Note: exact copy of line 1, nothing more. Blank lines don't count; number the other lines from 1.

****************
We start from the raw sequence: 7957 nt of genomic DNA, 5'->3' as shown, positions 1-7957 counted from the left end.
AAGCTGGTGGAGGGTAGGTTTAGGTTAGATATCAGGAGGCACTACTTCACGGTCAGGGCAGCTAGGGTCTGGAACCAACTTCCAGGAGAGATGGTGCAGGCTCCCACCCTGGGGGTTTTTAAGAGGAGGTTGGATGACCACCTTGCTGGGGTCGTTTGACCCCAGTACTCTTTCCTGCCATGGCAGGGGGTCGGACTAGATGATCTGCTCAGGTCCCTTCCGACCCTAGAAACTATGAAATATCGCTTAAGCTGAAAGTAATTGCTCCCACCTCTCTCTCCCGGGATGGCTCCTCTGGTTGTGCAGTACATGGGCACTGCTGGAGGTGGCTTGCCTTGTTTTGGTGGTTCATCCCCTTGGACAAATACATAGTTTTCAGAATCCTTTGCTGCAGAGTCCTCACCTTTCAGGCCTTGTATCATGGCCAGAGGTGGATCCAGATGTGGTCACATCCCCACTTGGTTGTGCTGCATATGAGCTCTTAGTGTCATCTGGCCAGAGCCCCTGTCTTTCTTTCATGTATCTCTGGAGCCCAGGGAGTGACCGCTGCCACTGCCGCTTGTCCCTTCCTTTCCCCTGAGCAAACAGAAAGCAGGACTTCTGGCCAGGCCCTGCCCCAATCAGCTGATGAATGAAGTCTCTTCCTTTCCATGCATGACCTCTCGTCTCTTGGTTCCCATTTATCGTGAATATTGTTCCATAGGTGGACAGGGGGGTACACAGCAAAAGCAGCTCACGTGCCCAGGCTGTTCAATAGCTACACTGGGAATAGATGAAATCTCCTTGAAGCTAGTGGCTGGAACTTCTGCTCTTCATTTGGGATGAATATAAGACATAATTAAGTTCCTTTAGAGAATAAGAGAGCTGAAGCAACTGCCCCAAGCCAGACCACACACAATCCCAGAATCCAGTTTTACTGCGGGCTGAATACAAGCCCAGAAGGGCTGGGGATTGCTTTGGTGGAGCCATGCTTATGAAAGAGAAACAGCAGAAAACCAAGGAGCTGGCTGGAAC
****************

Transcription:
We start from the raw sequence: 7957 nt of genomic DNA, 5'->3' as shown, positions 1-7957 counted from the left end.